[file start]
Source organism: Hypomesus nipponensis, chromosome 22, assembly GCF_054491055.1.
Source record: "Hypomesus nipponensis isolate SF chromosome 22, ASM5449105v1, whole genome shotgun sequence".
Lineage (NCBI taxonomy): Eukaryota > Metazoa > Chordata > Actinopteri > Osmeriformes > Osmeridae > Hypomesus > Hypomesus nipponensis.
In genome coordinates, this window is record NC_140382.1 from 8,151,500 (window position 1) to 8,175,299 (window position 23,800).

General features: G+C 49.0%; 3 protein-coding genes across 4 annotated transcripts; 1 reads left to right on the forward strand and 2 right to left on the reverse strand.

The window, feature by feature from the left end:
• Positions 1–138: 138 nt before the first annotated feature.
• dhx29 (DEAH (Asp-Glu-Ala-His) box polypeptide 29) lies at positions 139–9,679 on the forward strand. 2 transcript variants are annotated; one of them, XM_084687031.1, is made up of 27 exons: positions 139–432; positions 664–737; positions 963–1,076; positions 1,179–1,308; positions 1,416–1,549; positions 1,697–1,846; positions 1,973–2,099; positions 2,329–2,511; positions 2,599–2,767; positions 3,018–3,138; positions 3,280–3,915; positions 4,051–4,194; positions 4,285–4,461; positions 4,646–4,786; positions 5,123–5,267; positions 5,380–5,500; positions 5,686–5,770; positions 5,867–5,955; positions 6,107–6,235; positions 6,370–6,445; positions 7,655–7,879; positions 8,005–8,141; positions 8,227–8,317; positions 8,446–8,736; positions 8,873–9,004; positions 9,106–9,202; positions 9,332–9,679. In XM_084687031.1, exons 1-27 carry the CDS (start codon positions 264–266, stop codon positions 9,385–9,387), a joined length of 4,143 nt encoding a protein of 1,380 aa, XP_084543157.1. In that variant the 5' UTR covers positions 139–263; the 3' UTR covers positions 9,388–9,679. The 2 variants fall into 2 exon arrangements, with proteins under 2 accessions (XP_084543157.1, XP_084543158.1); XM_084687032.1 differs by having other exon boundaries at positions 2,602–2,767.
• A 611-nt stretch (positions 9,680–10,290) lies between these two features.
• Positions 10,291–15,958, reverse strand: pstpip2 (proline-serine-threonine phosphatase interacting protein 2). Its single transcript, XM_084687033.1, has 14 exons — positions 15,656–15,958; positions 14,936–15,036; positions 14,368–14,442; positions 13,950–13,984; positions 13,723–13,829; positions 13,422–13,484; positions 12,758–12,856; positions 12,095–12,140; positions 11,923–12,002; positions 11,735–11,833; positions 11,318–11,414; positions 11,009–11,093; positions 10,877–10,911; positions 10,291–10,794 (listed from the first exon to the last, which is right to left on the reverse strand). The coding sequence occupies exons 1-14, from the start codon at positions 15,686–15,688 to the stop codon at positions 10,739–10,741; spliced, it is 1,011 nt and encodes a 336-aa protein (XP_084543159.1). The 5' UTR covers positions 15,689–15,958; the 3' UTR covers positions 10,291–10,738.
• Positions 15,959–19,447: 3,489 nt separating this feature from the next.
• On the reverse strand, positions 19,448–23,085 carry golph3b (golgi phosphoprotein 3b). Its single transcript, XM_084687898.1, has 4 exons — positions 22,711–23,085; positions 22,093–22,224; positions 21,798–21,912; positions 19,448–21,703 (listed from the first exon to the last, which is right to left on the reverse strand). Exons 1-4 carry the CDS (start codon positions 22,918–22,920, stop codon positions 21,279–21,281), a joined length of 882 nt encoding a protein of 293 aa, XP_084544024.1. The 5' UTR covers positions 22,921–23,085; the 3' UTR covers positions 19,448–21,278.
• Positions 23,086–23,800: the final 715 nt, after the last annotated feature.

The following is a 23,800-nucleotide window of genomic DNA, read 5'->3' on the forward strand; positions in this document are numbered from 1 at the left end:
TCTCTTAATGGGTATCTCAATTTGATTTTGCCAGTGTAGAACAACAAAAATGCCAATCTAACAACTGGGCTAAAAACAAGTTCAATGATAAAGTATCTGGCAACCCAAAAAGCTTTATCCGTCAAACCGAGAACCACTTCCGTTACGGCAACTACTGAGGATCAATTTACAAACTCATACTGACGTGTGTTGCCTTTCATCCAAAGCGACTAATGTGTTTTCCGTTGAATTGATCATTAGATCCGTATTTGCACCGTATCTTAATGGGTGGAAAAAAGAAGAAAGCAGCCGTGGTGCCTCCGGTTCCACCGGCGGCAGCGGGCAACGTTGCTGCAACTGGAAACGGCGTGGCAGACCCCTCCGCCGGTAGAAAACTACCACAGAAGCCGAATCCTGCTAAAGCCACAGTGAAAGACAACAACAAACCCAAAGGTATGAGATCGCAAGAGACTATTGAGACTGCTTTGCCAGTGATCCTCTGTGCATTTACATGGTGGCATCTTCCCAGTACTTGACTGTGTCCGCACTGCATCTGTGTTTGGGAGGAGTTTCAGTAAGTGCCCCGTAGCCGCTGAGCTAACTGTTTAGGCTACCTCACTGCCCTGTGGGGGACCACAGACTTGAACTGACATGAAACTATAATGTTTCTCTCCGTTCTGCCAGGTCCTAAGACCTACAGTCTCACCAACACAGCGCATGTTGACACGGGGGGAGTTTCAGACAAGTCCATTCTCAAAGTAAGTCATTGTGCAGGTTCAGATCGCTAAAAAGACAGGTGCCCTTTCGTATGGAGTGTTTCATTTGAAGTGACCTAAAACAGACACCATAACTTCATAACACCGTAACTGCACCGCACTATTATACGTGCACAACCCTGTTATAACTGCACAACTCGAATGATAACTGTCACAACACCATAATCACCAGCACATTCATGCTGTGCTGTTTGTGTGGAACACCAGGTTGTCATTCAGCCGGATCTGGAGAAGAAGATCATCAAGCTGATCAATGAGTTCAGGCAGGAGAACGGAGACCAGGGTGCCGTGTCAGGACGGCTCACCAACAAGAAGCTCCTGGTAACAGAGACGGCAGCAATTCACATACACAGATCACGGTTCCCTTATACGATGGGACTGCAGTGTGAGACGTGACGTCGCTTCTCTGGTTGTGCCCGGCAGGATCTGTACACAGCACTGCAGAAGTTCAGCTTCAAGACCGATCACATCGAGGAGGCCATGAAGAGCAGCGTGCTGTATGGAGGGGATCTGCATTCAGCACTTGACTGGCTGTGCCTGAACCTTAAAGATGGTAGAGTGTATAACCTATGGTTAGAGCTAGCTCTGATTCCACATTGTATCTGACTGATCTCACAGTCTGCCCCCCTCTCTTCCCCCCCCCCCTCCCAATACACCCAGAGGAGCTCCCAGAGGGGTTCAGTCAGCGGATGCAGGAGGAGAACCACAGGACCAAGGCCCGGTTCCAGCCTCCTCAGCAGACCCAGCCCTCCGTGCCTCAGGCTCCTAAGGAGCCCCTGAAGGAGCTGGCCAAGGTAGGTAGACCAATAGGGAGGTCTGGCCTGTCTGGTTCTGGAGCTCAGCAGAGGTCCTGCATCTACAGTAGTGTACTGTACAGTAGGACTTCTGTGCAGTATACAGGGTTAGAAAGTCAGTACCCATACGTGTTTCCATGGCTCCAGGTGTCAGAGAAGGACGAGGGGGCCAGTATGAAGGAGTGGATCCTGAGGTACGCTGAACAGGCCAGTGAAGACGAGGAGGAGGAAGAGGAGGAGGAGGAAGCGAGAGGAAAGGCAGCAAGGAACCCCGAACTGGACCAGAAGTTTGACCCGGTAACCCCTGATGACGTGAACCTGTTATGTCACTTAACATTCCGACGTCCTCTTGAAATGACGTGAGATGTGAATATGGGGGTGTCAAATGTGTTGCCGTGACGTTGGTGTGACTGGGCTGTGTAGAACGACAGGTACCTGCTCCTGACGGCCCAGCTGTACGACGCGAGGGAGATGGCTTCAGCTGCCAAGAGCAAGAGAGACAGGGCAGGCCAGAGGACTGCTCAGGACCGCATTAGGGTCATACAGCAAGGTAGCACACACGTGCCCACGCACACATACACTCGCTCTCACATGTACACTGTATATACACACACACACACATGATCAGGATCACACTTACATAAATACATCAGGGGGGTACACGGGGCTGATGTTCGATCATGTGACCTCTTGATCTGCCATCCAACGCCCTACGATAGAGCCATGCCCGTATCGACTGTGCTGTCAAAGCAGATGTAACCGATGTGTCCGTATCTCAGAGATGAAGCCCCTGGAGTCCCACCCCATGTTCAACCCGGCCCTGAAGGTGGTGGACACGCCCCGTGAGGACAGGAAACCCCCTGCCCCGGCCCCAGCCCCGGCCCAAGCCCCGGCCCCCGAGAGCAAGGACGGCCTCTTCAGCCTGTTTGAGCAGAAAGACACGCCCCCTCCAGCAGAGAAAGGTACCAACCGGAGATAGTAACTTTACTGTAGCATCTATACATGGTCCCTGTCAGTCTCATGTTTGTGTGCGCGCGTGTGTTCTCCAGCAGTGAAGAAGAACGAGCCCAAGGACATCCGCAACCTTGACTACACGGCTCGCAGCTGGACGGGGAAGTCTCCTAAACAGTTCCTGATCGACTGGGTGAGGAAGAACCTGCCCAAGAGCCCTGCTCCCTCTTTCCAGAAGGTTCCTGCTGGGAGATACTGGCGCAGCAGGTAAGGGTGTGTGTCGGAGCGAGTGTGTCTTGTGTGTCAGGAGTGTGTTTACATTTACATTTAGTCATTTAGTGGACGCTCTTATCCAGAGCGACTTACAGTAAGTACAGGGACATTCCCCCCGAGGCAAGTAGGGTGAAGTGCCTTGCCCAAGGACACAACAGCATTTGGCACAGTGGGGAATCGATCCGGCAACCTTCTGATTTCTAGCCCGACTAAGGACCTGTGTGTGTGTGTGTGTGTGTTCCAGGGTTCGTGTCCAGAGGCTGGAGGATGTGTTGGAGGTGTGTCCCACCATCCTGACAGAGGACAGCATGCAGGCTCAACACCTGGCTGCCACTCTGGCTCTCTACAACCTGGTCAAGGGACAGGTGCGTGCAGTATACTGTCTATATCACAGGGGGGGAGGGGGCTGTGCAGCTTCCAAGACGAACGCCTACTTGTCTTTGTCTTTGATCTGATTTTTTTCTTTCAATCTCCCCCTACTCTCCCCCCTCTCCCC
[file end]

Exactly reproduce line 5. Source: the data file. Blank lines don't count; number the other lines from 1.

General features: G+C 49.0%; 3 protein-coding genes across 4 annotated transcripts; 1 reads left to right on the forward strand and 2 right to left on the reverse strand.